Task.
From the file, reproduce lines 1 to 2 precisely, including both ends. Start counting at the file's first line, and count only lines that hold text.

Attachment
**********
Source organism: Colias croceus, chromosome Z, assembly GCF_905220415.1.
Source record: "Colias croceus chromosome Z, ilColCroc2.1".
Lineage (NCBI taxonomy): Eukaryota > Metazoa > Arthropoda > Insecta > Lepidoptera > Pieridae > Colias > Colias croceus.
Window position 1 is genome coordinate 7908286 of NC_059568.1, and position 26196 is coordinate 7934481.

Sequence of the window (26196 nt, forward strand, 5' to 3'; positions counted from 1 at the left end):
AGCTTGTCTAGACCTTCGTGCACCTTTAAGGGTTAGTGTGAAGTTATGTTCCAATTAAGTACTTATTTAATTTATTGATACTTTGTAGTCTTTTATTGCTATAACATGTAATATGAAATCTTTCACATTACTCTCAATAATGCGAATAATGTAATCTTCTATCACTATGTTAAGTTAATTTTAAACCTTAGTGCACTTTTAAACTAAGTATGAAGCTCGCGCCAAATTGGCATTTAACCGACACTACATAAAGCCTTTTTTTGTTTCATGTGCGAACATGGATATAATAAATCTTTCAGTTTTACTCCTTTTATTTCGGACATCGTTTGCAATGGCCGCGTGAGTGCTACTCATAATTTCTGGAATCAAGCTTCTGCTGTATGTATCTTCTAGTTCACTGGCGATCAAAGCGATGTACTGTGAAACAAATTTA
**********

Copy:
Source organism: Colias croceus, chromosome Z, assembly GCF_905220415.1.
Source record: "Colias croceus chromosome Z, ilColCroc2.1".